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Quality Control University

Location:
Plainsboro, NJ, 08536
Salary:
90,000 USD
Posted:
August 11, 2012

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Resume:

Contact Information:

SHILPA VASHIST

Home Address: **** ******* **** **, **********, NJ

Phone number: 732-***-****

e-mail: j1vuwk@r.postjobfree.com

Work eligibility: Permanent Resident (Green Card)

RESEARCH/WORK EXPERIENCE

University of Pennsylvania School of Medicine, Philadelphia, P A

Research Fellow (2008 –2010)

Application of remodeling enzymes to protein-misfolding disorders and neurodegenerative disorders (Alzheimer’s and Parkinson’s diseases)

Harvard Medical School and Massachusetts General Hospital, Boston, MA

Postdoctoral Fellow (2006 –2008)

Regulation and modulation of synapse function by micro RNAs (miRNAs) using genetic, biochemical, and fluorescent imaging techniques

Rutgers, The State University of New Jersey

Senior Research Associate (2005 –2006) Regulation of endocytic recycling in C.elegans

Yeast Protein Sciences, Inc. (YPS), CA (a start up, which spawned from my own research)

Research Scientist (2003)

Production of pharmaceutically useful, full-length properly folded human antibodies in yeast strains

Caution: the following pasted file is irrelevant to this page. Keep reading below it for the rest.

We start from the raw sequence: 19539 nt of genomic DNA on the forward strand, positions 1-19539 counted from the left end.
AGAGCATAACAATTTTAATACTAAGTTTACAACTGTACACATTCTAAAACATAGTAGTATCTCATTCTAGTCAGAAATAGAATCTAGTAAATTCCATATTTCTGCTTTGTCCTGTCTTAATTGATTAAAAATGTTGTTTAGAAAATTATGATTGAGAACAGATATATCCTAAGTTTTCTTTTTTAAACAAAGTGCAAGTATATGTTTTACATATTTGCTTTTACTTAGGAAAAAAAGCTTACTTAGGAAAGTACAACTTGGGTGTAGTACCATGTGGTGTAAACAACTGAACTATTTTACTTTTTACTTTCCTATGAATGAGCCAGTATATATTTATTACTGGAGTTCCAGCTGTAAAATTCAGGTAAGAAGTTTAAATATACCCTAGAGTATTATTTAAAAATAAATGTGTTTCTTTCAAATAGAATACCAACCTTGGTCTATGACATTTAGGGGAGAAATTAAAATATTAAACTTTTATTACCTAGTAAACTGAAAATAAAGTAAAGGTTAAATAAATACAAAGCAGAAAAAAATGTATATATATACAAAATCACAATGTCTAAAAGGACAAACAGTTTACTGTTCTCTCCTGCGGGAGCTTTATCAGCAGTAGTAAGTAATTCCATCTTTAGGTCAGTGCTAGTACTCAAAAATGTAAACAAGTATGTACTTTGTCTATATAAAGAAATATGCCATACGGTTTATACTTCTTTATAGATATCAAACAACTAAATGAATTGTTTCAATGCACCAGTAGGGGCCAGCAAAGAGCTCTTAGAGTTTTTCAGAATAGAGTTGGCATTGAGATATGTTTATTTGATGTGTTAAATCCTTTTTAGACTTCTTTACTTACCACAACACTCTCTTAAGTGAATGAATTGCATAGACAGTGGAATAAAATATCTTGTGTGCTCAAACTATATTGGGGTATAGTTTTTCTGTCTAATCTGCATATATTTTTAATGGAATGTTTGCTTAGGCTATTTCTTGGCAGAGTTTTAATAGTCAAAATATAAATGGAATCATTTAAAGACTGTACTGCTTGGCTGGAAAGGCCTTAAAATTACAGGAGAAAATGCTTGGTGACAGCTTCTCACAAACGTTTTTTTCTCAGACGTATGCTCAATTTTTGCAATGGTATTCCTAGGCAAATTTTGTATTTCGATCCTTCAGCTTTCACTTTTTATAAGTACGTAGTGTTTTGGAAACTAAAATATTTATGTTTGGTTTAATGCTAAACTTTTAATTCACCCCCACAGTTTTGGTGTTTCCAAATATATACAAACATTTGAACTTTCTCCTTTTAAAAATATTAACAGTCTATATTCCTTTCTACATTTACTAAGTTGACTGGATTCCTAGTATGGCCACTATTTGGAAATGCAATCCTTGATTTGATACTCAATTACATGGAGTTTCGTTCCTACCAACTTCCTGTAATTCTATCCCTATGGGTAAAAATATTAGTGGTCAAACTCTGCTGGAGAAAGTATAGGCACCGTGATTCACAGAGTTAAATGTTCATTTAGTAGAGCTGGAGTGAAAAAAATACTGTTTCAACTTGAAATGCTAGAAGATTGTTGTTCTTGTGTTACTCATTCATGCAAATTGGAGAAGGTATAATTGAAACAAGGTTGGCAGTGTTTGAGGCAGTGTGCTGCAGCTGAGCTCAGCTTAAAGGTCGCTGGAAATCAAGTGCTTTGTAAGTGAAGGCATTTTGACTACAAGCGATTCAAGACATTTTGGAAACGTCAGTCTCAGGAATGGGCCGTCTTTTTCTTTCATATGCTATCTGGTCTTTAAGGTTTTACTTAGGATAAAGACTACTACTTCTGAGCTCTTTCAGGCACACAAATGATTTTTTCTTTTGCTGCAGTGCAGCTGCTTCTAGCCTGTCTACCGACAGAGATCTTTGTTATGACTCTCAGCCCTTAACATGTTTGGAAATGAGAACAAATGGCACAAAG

EDUCATION

The Pennsylvania State University, University Park, P A, USA

2004: Ph.D., Biochemistry and Molecular Biology

Dissertation title: Quality control of protein folding in the endoplasmic reticulum

Jawaharlal Nehru University, Delhi, India

1996: M.Sc. Biotechnology

Thesis title: Analysis of upstream regions of ApoE gene associated with artherosclerosis

University of Delhi, Delhi, India

1994: B.Sc. (Honors Biochemistry)

PUBLICATIONS

Vashist S, Meinhardht N, Tammaro M, Shorter J. Variants of protein disaggregases, Hsp104 and ClpB efficiently disassemble disease causing Abeta -amyloids associated with Alzheimer’s disease (Manuscript in preparation)

DeSantis ME, Leung E, Sweeny EA, Jackrel ME, Cushman M, Neuhaus-Follini A, Vashist S, Sochor MA, Knight MN, and Shorter J. Operational Plasticity Enables Hsp104 to Disaggregate Diverse Amyloid and Non- Amyloid Clients (Submitted to Cell, June 2012)

Vashist S, Cushman M, Shorter J. Applying Hsp104 to protein-misfolding disorders. Biochemistry and Cell Biology. 2010, 88(1): 1-13